J.P. Morgan

Blanche Lincoln Turns On Her Corporate Masters
April 14, 2010

I've expressed some skepticism that Blanche Lincoln is the sort of Democrat who should face a liberal primary challenge, given that she represents an overwhelmingly conservative state and votes for health care reform. But the primary challenge sure seems to be paying dividends. After initially favoring derivatives, Lincoln has gone full populist: The proposal by Sen. Blanche Lincoln (D-Ark.), who chairs the Senate Agriculture Committee, is sending shudders through Wall Street. For nearly two decades, five U.S. banks -- J.P.

THE PICTURE: Displacements
March 03, 2010

When I was growing up, we often visited my grandparents in Brooklyn in the summer, and my earliest memories of New York’s museums will forever be associated with some extraordinarily hot, muggy afternoons. I cannot pinpoint the summer when I first saw, or at least was first conscious of, the Picassos and Matisses at the Museum of Modern Art. And I’m uncertain when I first visited the Morgan Library.

A Trap of Their Own Design
January 20, 2010

At this stage in the electoral cycle, Democrats should be running hard against big banks and their consequences. Some roots of our current economic difficulties lie in the Clinton 1990s, but the real origins can be traced to the financial deregulation at the heart of the Reagan Revolution--and all the underlying problems became much worse in eight years of George W.

How Should We Feel About the Citigroup Payback?
December 14, 2009

Maybe the way to think about it is from the perspective of a large shareholder.

UPDATED, 12.12: Wall St. Reform Bill Passes the House
December 11, 2009

Looks like it passed with almost everything intact--consumer protection agency, resolution authority, systemic risk provisions, etc. The only thing that looks slightly ominous to my eyes is the derivatives piece.

Planet Worth
December 11, 2009

Of all the different industry groups scrambling to shape climate policy in Washington--from electric utilities to Detroit automakers--one stands out as a bit unexpected: Wall Street. Financial giants like Goldman Sachs and JP Morgan have enlisted, all told, more than 100 lobbyists to roam the Capitol and influence the debate over how to curb greenhouse gases. There’s a reason for that: Any cap-and-trade bill that puts a limit on emissions and allows polluters to buy and sell permits will create a vast carbon market.

The Wall St.-Main St. Divide ... on Wall St.
October 16, 2009

One thing you can't help noticing when you read about third-quarter bank earnings is the huge divide between banks whose revenue depends heavily on trading and investment banking (underwriting, M&A, etc.) and banks whose revenue depends heavily on consumer lending. To put it simply: The banks in the former category--Goldman, JP Morgan*--are doing very well. The banks in the latter category--Citigroup, Bank of America--are performing abysmally. I don't have a ton to say about this, other than that it highlights the limits to what can be accomplished with a "top down" bank bailout.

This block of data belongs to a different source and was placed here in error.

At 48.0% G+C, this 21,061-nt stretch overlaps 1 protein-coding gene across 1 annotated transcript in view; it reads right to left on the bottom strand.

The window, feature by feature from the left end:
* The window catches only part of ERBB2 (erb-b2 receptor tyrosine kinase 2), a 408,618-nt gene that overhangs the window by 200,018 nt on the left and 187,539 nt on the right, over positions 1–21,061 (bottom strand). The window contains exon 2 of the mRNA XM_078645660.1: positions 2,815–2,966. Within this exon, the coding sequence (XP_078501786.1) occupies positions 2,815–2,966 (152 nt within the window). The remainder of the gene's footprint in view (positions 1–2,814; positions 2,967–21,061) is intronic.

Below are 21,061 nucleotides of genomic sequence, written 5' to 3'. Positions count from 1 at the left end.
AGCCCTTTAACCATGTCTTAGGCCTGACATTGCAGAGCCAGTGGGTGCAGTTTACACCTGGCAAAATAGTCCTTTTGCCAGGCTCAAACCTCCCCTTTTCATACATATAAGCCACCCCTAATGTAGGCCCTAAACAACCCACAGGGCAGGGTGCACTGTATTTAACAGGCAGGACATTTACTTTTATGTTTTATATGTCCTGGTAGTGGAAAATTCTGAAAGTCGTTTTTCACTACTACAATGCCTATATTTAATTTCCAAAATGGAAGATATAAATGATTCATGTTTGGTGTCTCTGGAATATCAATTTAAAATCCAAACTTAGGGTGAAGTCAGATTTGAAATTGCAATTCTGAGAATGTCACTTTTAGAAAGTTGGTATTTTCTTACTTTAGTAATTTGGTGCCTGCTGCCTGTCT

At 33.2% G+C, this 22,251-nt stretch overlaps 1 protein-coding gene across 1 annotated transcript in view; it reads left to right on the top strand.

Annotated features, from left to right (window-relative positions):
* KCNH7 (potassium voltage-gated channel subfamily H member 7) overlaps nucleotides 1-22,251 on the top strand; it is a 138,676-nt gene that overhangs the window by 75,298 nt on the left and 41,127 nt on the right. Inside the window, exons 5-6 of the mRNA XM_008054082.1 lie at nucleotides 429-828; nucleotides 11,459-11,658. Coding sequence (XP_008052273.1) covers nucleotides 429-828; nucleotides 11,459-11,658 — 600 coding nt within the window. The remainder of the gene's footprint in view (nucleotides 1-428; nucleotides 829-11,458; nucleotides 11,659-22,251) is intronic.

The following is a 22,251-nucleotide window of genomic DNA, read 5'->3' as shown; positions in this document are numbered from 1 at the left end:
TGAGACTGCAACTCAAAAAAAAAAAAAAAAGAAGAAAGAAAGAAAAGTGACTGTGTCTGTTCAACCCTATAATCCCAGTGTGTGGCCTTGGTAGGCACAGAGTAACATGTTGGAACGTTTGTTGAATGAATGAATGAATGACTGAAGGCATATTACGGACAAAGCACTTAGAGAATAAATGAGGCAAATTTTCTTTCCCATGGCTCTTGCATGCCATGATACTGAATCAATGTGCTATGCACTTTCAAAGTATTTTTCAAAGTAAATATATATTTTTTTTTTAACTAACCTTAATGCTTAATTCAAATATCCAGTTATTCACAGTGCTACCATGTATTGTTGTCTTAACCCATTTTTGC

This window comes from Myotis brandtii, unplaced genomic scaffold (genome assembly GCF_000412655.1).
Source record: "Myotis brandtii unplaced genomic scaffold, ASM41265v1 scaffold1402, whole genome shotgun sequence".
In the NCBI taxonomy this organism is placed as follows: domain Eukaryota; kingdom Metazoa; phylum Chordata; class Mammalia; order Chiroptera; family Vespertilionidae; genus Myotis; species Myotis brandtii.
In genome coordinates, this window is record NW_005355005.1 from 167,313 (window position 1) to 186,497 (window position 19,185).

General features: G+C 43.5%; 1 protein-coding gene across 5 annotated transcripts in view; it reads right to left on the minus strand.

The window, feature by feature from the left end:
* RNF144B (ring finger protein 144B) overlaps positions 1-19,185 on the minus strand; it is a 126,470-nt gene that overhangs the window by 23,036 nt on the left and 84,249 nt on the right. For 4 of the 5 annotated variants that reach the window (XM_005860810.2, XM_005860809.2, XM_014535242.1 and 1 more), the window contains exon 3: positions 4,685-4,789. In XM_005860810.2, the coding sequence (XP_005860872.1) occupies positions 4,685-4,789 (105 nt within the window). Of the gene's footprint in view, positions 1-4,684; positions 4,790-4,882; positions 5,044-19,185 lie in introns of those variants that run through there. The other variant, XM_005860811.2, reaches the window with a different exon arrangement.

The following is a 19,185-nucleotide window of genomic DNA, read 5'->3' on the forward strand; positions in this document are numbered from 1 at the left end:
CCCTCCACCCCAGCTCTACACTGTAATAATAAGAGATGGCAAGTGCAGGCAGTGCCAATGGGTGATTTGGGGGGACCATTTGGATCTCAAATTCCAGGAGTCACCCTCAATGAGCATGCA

Tim Geithner's Small Circle of Friends
October 08, 2009

Over the past 30 years Wall Street captured the thinking of official Washington, persuading policymakers on both sides of the aisle not to regulate (derivatives), to deregulate (Gramm-Leach-Bliley), to not enforce existing safety and soundness regulations (VaR), and to stand idly by while millions of consumers were misled into life-ruining financial decisions (Alan Greenspan). This was pervasive cultural capture or, to be blunter, mind control. But when the crisis broke it was not enough. Having powerful people generally on your side is not what you need when all hell breaks loose in financia

Wealthcare
September 14, 2009

Jonathan Chait: Ayn Rand and the invincible cult of selfishness on the American right

Wealthcare
September 14, 2009

Goddess of the Market: Ayn Rand and the American Right By Jennifer Burns (Oxford University Press, 459 pp., $27.95) Ayn Rand and the World She Made By Anne C. Heller               (Doubleday, 559 pp., $35) I. The current era of Democratic governance has provoked a florid response on the right, ranging from the prosaic (routine denunciations of big spending and debt) to the overheated (fears of socialism) to the lunatic (the belief that Democrats plan to put the elderly to death).

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